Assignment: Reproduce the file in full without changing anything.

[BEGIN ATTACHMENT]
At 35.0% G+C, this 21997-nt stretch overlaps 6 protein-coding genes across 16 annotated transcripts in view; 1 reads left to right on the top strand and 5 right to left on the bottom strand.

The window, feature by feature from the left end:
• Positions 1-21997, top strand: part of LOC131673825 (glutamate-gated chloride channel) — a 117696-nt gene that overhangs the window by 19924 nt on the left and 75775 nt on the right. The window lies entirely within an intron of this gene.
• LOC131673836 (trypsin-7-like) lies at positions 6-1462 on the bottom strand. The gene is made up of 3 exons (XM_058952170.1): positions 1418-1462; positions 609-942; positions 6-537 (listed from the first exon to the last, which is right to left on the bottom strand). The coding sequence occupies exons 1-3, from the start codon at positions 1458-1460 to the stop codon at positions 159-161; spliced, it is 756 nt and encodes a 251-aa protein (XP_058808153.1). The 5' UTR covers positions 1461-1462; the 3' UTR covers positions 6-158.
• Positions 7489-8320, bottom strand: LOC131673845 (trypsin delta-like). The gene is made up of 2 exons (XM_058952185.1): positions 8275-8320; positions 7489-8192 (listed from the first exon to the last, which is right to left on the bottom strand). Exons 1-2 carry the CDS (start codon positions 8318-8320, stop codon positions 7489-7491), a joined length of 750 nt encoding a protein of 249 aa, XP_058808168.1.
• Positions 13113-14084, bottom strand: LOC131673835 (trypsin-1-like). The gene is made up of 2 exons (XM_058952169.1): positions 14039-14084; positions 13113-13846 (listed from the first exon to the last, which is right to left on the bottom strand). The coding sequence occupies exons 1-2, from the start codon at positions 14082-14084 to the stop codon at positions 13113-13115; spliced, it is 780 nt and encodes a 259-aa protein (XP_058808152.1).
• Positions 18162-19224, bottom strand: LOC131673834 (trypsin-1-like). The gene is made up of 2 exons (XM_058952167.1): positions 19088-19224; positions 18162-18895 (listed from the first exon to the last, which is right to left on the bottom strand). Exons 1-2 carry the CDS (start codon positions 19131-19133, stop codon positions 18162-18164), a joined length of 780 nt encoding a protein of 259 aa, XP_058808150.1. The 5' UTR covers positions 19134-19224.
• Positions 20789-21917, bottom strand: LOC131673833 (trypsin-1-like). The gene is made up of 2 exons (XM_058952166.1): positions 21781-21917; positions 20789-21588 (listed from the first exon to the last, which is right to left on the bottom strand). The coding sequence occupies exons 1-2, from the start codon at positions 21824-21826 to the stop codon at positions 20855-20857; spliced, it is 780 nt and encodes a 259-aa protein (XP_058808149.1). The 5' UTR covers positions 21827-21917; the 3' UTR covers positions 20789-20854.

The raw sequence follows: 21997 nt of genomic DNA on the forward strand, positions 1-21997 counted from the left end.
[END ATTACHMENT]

At 35.0% G+C, this 21997-nt stretch overlaps 6 protein-coding genes across 16 annotated transcripts in view; 1 reads left to right on the top strand and 5 right to left on the bottom strand.

The window, feature by feature from the left end:
• Positions 1-21997, top strand: part of LOC131673825 (glutamate-gated chloride channel) — a 117696-nt gene that overhangs the window by 19924 nt on the left and 75775 nt on the right. The window lies entirely within an intron of this gene.
• LOC131673836 (trypsin-7-like) lies at positions 6-1462 on the bottom strand. The gene is made up of 3 exons (XM_058952170.1): positions 1418-1462; positions 609-942; positions 6-537 (listed from the first exon to the last, which is right to left on the bottom strand). The coding sequence occupies exons 1-3, from the start codon at positions 1458-1460 to the stop codon at positions 159-161; spliced, it is 756 nt and encodes a 251-aa protein (XP_058808153.1). The 5' UTR covers positions 1461-1462; the 3' UTR covers positions 6-158.
• Positions 7489-8320, bottom strand: LOC131673845 (trypsin delta-like). The gene is made up of 2 exons (XM_058952185.1): positions 8275-8320; positions 7489-8192 (listed from the first exon to the last, which is right to left on the bottom strand). Exons 1-2 carry the CDS (start codon positions 8318-8320, stop codon positions 7489-7491), a joined length of 750 nt encoding a protein of 249 aa, XP_058808168.1.
• Positions 13113-14084, bottom strand: LOC131673835 (trypsin-1-like). The gene is made up of 2 exons (XM_058952169.1): positions 14039-14084; positions 13113-13846 (listed from the first exon to the last, which is right to left on the bottom strand). The coding sequence occupies exons 1-2, from the start codon at positions 14082-14084 to the stop codon at positions 13113-13115; spliced, it is 780 nt and encodes a 259-aa protein (XP_058808152.1).
• Positions 18162-19224, bottom strand: LOC131673834 (trypsin-1-like). The gene is made up of 2 exons (XM_058952167.1): positions 19088-19224; positions 18162-18895 (listed from the first exon to the last, which is right to left on the bottom strand). Exons 1-2 carry the CDS (start codon positions 19131-19133, stop codon positions 18162-18164), a joined length of 780 nt encoding a protein of 259 aa, XP_058808150.1. The 5' UTR covers positions 19134-19224.
• Positions 20789-21917, bottom strand: LOC131673833 (trypsin-1-like). The gene is made up of 2 exons (XM_058952166.1): positions 21781-21917; positions 20789-21588 (listed from the first exon to the last, which is right to left on the bottom strand). The coding sequence occupies exons 1-2, from the start codon at positions 21824-21826 to the stop codon at positions 20855-20857; spliced, it is 780 nt and encodes a 259-aa protein (XP_058808149.1). The 5' UTR covers positions 21827-21917; the 3' UTR covers positions 20789-20854.

The raw sequence follows: 21997 nt of genomic DNA on the forward strand, positions 1-21997 counted from the left end.